About Indian Residential Schools
For over a century, beginning in the mid 1800s and continuing into the late 1990s, Indigenous children in Canada were taken from their homes and communities and placed in institutions called residential schools. The Indian Residential School System included 139 schools that were run by churches and religious orders in collaboration with the federal government. Children as young as four years of age attended these schools.
The vast majority of the 150,000 children who attended these schools experienced neglect and suffering. Most were separated from their families for long periods of time, were not allowed to speak their language and practice their culture, and were taught that their ancestors were heathen and uncivilized. The sexual, mental, and physical abuse, shame, and deprivation endured at Indian Residential Schools continues to impact generations of Survivors, their families, and communities today. Remarkably, in spite of this tremendous adversity, and as testimony to their courage and resilience, many Survivors and their descendants have retained their language and culture and continue to work toward healing and reconciliation.
What is the Indian Residential Schools Settlement Agreement?
In 2007, the Government of Canada implemented the Indian Residential School Settlement Agreement. It was the result of the largest class action settlement in Canadian history. Other parties to the Agreement include the Survivors and the national churches involved in running residential schools – the Anglican Church of Canada, the Presbyterian Church in Canada, Roman Catholic entities, and the United Church of Canada. The Agreement involved:
- The establishment of the Truth and Reconciliation Commission (TRC);
- A base payment to all surviving former students of federally-administered residential schools, and further compensation for those who suffered physical and sexual abuse;
- Healing initiatives; and
- A fund for commemoration projects.
About the Truth and Reconciliation Commission
The Truth and Reconciliation Commission was established to inform all Canadians about what happened in residential schools.
Over six years, the TRC engaged in research and public education and gathered statements from residential school Survivors, their families and others personally affected by the residential school experience and legacy. The TRC supported events designed by communities to meet their unique needs, and a commemoration initiative provided funds for activities honouring and paying tribute in a permanent and lasting way to former Indian Residential Schools students. A national research centre has been established to ensure TRC-related materials are preserved and to act as a permanent resource which all Canadians may access.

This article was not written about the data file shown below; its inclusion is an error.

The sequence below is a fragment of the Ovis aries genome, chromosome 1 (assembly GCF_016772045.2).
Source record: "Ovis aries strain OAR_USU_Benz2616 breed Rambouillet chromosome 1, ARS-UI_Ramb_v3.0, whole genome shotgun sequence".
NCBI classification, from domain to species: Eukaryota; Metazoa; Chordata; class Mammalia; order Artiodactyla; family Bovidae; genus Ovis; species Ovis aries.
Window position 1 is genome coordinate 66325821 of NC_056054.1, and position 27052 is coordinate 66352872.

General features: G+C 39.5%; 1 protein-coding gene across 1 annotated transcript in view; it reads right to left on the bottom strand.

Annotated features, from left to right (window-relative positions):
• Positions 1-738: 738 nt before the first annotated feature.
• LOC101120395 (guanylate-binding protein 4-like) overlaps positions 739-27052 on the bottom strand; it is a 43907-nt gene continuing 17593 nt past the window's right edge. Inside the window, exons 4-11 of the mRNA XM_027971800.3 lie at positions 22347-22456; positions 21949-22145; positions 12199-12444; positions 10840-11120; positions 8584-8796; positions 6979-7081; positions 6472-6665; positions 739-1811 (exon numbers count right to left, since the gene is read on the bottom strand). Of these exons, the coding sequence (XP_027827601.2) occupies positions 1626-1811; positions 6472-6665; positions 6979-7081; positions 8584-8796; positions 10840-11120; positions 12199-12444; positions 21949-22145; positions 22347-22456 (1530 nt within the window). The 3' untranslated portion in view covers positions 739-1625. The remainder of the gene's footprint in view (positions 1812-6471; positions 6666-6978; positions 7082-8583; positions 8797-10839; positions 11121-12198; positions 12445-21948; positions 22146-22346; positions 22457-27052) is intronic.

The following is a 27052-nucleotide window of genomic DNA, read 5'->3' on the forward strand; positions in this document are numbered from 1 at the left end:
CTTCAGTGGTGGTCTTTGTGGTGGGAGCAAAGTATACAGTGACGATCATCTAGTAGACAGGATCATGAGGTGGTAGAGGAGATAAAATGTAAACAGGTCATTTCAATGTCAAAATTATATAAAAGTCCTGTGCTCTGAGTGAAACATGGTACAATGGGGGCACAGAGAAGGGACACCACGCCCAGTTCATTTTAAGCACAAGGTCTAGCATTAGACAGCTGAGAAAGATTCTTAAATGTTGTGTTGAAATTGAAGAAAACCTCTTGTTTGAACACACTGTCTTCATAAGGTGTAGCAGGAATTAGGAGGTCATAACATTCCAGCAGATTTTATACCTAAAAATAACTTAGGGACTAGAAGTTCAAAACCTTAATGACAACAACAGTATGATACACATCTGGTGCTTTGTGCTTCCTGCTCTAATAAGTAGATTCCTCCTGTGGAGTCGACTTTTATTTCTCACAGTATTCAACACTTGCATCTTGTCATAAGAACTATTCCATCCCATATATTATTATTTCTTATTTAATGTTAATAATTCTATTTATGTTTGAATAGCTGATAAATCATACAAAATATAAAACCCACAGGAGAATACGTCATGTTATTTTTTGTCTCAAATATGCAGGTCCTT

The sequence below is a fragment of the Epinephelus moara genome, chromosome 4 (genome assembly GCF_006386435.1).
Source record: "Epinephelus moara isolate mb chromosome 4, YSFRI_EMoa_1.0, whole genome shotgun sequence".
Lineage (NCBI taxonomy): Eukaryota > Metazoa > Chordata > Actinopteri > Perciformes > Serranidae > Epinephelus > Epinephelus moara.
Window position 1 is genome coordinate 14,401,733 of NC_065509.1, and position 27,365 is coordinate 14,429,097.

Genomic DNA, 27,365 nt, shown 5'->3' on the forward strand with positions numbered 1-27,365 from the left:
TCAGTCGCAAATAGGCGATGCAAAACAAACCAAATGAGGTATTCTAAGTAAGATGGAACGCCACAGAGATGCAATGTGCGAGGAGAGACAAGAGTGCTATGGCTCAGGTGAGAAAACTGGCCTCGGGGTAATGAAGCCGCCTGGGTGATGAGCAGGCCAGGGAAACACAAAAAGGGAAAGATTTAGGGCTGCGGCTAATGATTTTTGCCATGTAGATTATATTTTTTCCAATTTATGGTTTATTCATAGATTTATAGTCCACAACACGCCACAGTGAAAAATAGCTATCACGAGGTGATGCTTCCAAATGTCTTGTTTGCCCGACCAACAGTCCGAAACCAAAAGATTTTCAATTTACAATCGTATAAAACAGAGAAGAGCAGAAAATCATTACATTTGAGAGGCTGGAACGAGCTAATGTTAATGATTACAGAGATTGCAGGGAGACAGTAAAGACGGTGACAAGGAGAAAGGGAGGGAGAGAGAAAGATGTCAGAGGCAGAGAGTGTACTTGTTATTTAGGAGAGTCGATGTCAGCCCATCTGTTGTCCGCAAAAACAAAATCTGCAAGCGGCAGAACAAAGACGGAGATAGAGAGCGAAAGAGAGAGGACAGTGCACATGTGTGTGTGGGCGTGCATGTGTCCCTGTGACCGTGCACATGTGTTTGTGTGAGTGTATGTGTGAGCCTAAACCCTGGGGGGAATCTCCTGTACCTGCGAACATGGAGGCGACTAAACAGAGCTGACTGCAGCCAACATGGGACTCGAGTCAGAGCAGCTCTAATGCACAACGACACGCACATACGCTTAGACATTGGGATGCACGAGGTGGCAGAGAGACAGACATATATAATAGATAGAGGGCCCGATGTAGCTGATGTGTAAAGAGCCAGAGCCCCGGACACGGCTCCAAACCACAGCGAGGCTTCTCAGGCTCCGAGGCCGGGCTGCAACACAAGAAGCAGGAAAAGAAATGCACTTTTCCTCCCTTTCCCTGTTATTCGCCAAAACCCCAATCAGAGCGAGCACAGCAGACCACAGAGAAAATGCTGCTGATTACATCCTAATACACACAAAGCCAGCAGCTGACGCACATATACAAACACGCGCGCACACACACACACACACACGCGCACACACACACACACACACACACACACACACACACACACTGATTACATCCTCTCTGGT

On 2 June 2015, the TRC issued a summary of its final report and 94 Calls to Action for reconciliation. TRC Chair Justice Murray Sinclair concluded that the residential schools system amounted to “cultural genocide.” The Calls to Action are wide-ranging and addressed to governments, churches, and various sectors of Canadian society.
United Nations Declaration on the Rights of Indigenous Peoples
The Truth and Reconciliation Commission identified the United Nations Declaration on the Rights of Indigenous Peoples as “the framework for reconciliation” in Canada. The UN Declaration is an international human rights instrument that sets out minimum standards for States on their duties towards Indigenous Peoples.
Education and Reconciliation
In the summary of its final report, the TRC attributes “the current state of troubled relations” between Indigenous and non-Indigenous people in Canada to “educational institutions and what they have taught, or failed to teach, over many generations.” Canadians hear about the problems facing Indigenous peoples and communities, but know almost nothing about what is at the root of those problems. They do not understand how federal government policies and laws, including the residential schools, are part of this reality. The current education system has failed to teach this.
Despite these failings, the TRC also believes that because of its potential, “education is also the key to reconciliation” and essential for addressing the historical ignorance that perpetuates intolerance and racism. As Justice Sinclair has said, “It was the educational system that has contributed to this problem in this country, and it is the educational system, we believe, that is going to help us get away from this.”
Provincial and Territorial Governments’ Response
During their annual summer gathering in July 2015, all 13 Canadian premiers voiced their support for the 94 Calls to Action and said they would act on them in their own provinces and territories. Call to Action #62 echoes earlier recommendations in the TRC 2012 Interim Report that were directed at the provincial and territorial governments and focused on working with Indigenous peoples to develop mandatory curriculum for use in schools in their jurisdictions. While encouraged by the progress that has been made since then in curriculum development, the TRC emphasized that to be successful this initiative will require “substantive and sustained support from provincial and territorial governments.”
The provinces and territories are at different stages of developing and implementing mandatory curriculum for their schools. For details, please read the Report Card: Provincial and Territorial Indigenous-Focused Curriculum.
Sources: Legacy of Hope Foundation; KAIROS Canada; Truth and Reconciliation Commission; Council of the Federation.